LA Times Book Prize Nominees: Soldiers & Shock Doctrines
LA Times Book Prize Current Interest Nominees
As the LA Times Book Prize award ceremony looms ever-closer, we're taking a look at the books nominated in each category. As we mentioned yesterday, unlike other big literary awards, the LA Times Book Prize winners are never a sure thing, which is what makes following them all the more fun.
The nominees in the Current Interest category this year are interesting indeed:
- A Long Way Gone: Memoirs of a Boy Soldier by Ishmael Beah
- The Father of All Things: A Marine, His Son, and the Legacy of Vietnam by Tom Bissell
- The Second Civil War: How Extreme Partisanship Has Paralyzed Washington and Polarized America by Ronald Brownstein
- The Shock Doctrine: The Rise of Disaster Capitalism by Naomi Klein
- Soldier's Heart: Reading Literature Through Peace and War at West Point by Elizabeth D. Samet
The Current Interest category is often the trickiest, as in years past it has pitted fashion books against political books and everything in between. Yet this year, three of the five nominated books examine the lives of soldiers (some children, some men) and two of the nominated books tackle politics and economic policy. So for the first year in a long time, this category is shaping up to be a pretty fair contest.
Our gut take on the winner? Ishmael Beah's memoir of his life as a soldier in Sierra Leone at the age of 12. Beah, now twenty-five, recounts his harrowing escape and rehabilitation as he deals with the long-term effects of the violence he both encountered and delivered at his own hands. This is the heart-string book, the book that you simply cannot read without feeling the pain. Beah's writing is honest and his story is shocking. These are the hallmark elements of a winner in this category and we think it will be enough to beat Samet's fascinating look at West Point soldiers.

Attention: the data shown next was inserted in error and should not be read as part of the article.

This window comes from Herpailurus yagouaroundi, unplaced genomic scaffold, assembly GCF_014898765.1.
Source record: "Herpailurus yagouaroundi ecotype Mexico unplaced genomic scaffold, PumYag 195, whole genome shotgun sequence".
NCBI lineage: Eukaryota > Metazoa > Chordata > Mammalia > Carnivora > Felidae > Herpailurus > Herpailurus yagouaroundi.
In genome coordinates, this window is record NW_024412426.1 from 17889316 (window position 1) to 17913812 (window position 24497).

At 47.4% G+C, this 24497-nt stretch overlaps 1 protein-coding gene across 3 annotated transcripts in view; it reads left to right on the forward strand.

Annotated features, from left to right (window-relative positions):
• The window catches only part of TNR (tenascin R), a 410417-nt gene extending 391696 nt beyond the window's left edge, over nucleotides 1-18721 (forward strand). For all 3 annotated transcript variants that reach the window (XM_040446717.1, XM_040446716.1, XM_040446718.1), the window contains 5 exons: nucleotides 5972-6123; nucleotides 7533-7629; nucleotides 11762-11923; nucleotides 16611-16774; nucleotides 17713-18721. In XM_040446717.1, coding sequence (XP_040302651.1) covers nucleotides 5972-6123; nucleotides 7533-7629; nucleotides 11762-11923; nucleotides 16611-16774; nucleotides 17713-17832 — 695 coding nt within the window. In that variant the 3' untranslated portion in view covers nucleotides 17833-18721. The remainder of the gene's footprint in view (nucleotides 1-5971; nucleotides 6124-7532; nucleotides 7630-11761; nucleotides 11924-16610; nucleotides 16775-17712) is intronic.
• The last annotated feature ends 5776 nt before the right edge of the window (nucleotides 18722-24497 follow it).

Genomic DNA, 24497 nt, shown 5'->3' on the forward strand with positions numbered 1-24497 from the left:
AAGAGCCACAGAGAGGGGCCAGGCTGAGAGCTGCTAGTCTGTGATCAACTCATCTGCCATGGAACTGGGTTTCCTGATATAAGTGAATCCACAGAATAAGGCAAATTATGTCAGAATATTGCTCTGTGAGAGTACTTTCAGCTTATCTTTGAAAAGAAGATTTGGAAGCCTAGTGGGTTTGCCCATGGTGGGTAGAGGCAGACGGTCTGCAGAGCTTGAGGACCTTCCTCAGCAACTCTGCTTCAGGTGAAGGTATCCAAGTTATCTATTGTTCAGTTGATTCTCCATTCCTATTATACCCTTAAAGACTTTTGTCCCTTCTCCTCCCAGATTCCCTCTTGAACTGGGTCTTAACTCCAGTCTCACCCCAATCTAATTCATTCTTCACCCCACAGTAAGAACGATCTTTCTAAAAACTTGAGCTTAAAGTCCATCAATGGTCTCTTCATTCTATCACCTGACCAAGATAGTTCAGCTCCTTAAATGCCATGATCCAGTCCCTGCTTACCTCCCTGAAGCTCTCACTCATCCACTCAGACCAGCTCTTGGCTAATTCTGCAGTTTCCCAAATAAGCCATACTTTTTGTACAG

Yet, we are a consummate fan of Tom Bissell's gorgeous prose and would love to see him walk away with top honors. We're also inclined to think that if it comes down to the very popular Shock Doctrine by Klein or Brown's more studied look at our nation's partisanship, The Second Civil War will win out. Klein may be the popular girl, but Brown's book contains less hype and more meat. If politics interest you at all, his look at how partisanship in this country has accentuated our differences rather than bringins us together, is well worth your time.
The LA Times Book Prizes will be awarded on April 25th.